Interior Department’s Minerals Management Service (MMS) has proposed a “complete rewrite” of its regulations on production rates, burning oil and venting and flaring natural gas on the federal Outer Continental Shelf (OCS).
The most significant change, in terms of costs, calls for offshore operators to install natural gas flare/vent meters on OCS facilities that process significant volumes of oil, the agency said in a Federal Register notice announcing the proposed changes earlier this month.
“The current MMS requirements rely heavily on the accuracy of operator calculations and record keeping. Recent incidents have shown that these methods are insufficient to accurately capture actual flaring and venting volumes,” the MMS said. It noted that its proposed rule would require the installation of meters on OCS facilities that process more than 2,000 barrels of oil daily.
The agency estimates that the cost of purchasing and installing the meters will be $77,000 per facility, which it says is a small expense relative to the cost of operating the facilities and the income generated. It calculates that 14 operators would have to install meters on 112 facilities Of those operators that would have to install meters, nine are considered small businesses.
The MMS proposed this change in response to a July 2004 Government Accountability Office (GAO) report, which said more accurate records on flaring and venting were needed to determine the amount of natural gas wasted and the volume of greenhouse gas emissions that these practices contribute to the atmosphere each year.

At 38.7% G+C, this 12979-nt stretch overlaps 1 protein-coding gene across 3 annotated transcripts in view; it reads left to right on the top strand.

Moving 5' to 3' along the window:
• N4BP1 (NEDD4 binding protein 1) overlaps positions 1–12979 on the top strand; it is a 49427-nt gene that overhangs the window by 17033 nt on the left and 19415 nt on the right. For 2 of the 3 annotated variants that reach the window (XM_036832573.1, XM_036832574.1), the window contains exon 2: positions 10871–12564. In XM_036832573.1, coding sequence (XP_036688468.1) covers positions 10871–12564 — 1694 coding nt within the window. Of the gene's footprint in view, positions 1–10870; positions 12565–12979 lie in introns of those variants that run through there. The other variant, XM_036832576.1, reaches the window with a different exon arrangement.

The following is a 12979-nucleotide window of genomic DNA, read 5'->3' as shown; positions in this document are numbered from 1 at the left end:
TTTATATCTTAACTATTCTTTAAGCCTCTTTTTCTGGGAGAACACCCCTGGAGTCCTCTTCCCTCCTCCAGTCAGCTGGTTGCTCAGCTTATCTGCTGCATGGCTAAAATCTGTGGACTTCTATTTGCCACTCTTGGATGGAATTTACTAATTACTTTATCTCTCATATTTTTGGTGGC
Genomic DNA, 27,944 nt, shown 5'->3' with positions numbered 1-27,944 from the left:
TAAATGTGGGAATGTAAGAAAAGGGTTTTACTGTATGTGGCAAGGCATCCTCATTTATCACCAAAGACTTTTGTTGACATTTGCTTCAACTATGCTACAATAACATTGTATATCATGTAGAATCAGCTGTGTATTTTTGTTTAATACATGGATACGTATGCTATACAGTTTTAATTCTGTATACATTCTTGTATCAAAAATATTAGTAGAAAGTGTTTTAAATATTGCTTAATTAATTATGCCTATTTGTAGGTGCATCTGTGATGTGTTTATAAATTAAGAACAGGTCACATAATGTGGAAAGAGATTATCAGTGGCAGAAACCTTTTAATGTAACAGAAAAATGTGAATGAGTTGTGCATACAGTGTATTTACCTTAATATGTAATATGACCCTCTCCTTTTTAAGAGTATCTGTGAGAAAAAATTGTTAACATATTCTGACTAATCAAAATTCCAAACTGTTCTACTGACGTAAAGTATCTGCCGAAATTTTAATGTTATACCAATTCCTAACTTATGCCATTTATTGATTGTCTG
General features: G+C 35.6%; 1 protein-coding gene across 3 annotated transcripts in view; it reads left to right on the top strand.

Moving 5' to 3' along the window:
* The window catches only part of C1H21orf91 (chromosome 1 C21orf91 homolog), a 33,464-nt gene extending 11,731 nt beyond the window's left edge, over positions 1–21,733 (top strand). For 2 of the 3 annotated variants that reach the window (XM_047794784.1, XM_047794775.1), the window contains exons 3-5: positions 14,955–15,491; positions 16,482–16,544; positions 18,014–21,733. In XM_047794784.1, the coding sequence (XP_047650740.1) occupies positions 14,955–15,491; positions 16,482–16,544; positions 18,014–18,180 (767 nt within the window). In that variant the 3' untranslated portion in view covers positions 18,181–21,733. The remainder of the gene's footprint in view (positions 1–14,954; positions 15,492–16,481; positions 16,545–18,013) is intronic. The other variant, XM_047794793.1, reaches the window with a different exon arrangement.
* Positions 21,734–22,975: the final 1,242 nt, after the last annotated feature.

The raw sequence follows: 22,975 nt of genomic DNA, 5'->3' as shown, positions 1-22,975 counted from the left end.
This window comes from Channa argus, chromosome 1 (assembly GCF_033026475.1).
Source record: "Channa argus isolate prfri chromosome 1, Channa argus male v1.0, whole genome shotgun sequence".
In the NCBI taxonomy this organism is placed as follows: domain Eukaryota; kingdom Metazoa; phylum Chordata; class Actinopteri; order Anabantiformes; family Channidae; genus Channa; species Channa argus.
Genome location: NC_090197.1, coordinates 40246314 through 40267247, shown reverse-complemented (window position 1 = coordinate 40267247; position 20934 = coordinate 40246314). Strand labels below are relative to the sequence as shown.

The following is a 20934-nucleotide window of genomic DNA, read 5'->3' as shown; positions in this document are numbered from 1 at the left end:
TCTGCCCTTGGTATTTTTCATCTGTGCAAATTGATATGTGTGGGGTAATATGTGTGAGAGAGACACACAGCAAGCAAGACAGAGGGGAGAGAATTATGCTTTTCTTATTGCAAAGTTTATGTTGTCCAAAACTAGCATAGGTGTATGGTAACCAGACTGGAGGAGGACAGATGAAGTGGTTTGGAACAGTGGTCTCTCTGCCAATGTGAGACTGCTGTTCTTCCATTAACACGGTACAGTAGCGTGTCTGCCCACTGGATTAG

The proposed rule also would eliminate some requirements that are considered unnecessary in the current petroleum environment, the MMS said. For example, in 1974, the MMS required operators to establish maximum production rates (MPRs) for producing well completions, and maximum efficient rates (MERs) for production reservoirs on the OCS. This was during a period of oil shortages and energy crises, it noted.
Based on the past 25 years of experience, the MMS said it has concluded that maximum rate requirements and production balancing requirements can be largely eliminated without significant detriment to conservation and maximization of ultimate recovery. Under the proposed rule, however, the MMS would retain the authority to set MPRs and MERs when necessary.
The proposed rule also clarifies the requirements for documents that operators must submit to MMS, as well as the timing of those submissions, and provides guidance on notifying adjoining offshore operators regarding production with 500 feet of a common lease or unit line.
Comments on the proposed rule are due at the MMS by June 4.
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